As with people, the incidence of medical and behavioral conditions affecting the quality of life, increases in older pets. It is important to note that “old age” is not a disease, just a time in life when, unfortunately, the incidence of disease is greater. It is common for people to just accept that their pet is “slowing down” because he/she is getting older. Conversely, some people will make changes to their pet’s food, or start adding supplements, solely based on the age of their pet. I do not agree with either of these approaches. With each patient I will always consider their age when making recommendations to my clients however, it is not the only factor. By considering the owner’s observations combined with findings on a physical exam, I am able to develop a diagnostic and treatment plan.

Because our pets don’t speak, we are dependent on our observations of their behavior at home. Any change in the normal routine of our pets may signify a problem. The challenge is to distinguish between medical and behavioral problems. To complicate things, some pets can have both.

Potential medical causes of behavioral changes include:

-Hormonal disturbances: Can result in changes in urination, increased incidence of infections, changes in appetite, aggression, lethargy, and (in cats) increased vocalization (seen with hyperthyroidism).

-Painful conditions: such as arthritis, cancer, and skin conditions (these can make an animal seem restless, irritated, or aggressive in some cases)

-Kidney dysfunction: Can cause an increase or decrease in urine production, poor appetite, and lethargy. In addition, many pets will start urinating in the house.

-Hypertension (high blood pressure): With the use of more accurate methods of blood pressure measurement, hypertension is being increasingly recognized as a problem in domestic animals. Signs can include restlessness, disorientation, and confusion.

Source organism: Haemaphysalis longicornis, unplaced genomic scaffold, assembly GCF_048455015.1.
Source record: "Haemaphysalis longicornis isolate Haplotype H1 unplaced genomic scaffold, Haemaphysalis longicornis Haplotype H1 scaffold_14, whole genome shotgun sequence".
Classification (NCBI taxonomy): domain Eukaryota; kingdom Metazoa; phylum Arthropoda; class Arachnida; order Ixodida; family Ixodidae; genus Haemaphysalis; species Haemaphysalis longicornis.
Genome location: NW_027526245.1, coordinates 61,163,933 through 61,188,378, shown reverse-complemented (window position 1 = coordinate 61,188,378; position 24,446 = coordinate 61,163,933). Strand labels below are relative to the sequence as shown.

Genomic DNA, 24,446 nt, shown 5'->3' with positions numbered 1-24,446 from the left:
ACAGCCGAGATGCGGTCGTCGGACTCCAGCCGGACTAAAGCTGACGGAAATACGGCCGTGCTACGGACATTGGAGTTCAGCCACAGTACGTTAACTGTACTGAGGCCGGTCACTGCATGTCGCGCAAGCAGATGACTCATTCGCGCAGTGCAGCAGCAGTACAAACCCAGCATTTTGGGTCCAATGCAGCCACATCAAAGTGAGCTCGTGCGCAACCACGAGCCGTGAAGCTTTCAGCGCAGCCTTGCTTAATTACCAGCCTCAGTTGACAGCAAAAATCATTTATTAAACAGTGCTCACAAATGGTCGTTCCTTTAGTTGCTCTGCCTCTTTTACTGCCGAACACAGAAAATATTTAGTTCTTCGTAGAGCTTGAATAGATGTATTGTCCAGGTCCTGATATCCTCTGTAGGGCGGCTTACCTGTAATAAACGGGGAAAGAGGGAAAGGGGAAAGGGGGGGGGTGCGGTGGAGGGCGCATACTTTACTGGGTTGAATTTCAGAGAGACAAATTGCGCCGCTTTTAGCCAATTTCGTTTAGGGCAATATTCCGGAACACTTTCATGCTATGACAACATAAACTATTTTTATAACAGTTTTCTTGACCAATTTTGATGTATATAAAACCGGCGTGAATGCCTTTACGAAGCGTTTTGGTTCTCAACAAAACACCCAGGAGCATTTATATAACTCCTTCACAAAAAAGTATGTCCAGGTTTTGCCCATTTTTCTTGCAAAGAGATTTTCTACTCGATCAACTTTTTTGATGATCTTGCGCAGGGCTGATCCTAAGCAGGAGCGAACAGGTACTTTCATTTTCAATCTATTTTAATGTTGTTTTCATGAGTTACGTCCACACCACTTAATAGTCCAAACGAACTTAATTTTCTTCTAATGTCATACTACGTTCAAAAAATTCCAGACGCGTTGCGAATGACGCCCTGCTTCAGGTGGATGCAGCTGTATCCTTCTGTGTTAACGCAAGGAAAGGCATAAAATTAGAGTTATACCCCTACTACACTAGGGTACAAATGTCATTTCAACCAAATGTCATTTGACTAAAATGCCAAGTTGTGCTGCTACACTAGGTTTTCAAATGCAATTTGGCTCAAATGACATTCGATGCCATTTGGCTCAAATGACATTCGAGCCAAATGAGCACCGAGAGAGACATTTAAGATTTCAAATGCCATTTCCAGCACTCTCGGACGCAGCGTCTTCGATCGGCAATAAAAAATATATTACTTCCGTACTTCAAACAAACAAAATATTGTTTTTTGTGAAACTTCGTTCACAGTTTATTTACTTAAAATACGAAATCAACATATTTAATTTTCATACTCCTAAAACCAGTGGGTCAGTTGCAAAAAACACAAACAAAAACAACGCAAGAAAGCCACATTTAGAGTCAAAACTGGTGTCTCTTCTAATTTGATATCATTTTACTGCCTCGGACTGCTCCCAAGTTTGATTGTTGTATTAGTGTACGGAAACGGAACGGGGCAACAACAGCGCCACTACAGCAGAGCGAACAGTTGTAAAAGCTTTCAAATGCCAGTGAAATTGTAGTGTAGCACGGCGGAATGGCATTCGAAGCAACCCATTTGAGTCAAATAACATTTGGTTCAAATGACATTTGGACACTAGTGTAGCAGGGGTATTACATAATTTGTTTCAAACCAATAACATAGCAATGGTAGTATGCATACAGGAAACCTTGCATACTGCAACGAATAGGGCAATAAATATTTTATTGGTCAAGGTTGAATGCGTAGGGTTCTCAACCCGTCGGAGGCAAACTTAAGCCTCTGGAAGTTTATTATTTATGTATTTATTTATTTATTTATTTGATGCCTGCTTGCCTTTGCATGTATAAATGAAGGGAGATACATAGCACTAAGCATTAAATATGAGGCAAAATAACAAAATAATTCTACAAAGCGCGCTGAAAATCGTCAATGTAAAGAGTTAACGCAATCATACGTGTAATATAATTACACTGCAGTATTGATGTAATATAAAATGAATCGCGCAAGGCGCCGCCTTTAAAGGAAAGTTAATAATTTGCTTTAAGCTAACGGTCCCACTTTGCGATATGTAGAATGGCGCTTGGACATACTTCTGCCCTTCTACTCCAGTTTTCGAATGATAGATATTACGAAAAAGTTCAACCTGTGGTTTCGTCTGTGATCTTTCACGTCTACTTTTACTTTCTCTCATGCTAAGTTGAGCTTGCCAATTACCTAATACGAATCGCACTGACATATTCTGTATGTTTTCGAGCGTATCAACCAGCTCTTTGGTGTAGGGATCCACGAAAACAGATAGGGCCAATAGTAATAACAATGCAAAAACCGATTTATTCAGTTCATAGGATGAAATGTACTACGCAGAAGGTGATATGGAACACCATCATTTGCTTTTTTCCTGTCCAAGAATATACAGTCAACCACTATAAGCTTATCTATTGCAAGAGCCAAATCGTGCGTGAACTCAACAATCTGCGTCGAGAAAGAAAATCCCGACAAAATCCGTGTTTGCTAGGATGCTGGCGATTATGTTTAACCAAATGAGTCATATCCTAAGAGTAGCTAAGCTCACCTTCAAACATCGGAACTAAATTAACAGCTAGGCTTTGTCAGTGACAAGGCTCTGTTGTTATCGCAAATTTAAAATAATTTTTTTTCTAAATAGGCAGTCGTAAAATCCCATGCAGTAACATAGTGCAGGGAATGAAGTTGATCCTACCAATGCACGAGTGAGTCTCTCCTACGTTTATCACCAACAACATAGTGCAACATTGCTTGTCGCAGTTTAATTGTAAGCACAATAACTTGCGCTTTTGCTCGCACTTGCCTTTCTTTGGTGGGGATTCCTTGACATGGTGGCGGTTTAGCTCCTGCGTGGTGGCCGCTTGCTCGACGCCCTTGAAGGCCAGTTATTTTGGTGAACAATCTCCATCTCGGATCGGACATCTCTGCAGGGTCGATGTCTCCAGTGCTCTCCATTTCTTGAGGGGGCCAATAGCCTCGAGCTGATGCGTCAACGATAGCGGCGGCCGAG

-Sensory Loss: Loss of hearing or vision can lead to disorientation, changes in movement, irritability, and soiling in the house.

Clearly, there are many “medical” conditions that can cause behavioral changes. However, there are occasions when many of the signs noted above may be caused by a condition known as Cognitive Dysfunction Syndrome (CDS).

CDS is a chronic and progressive disease characterized by both loss and dysfunction of brain cells. It bears some similarities to human Alzheimer’s disease. The prevalence of CDS in dogs and cats over 11 and 15 years respectively, is fairly high. As the signs of CDS can overlap, or occur concurrently with some of the medical conditions noted above, it can be difficult to diagnose conclusively in some individuals. The most common signs noted in dogs are changes in social interaction (becoming more “needy” or the opposite – seeming disinterested in the owner), loss of housetraining, disorientation (wandering aimlessly around the house), reversal of the wake-sleep cycle (staying up all night and sleeping all day), and changes in activity levels. In cats the most common signs are excessive vocalization and housesoiling without a medical cause.

Diagnosis of CDS in our older patients involves screening for early signs at the annual examination by way of a properly obtained history from the owners and eliminating other (medical) causes of the behavior. In many cases there are concurrent medical problems. When this occurs, the approach I favor is to address the medical issues first and monitor for improvement, or lack thereof. If most, or all signs resolve with treatment of any medical conditions, no additional course of action may be needed at that time. If however, the signs persist I will initiate therapy for Cognitive Dysfunction Syndrome.

Treatment for Cognitive Dysfunction Syndrome will generally involve a combination of management changes at home, as well as medication. The changes made at home will be tailored to the specific patient, but will normally involve activities to stimulate interaction between your pet and the family, in an effort have the brain be more active. In addition, some changes to the home may need to be made to ensure the safety of your pet when he/she cannot be monitored. In early cases, these changes may be enough to effect an improvement, but in many pets require medication as well. It is important to note that the diagnosis of CDS is not “black and white”. In other words there is no one definitive test to make the diagnosis. As such, a portion of the diagnosis is made based on monitoring for a response to therapy. If there is dramatic improvement with therapy specific for CDS we can be confident in the diagnosis. Unfortunately there are occasions in which the diagnosis is correct, but the response to therapy is poor.

Being prepared to discuss your pet’s behavior each time you visit us will help us detect these changes early. In many cases, it is only after treatments have begun that we can see, in retrospect, that our pets were displaying signs of a problem.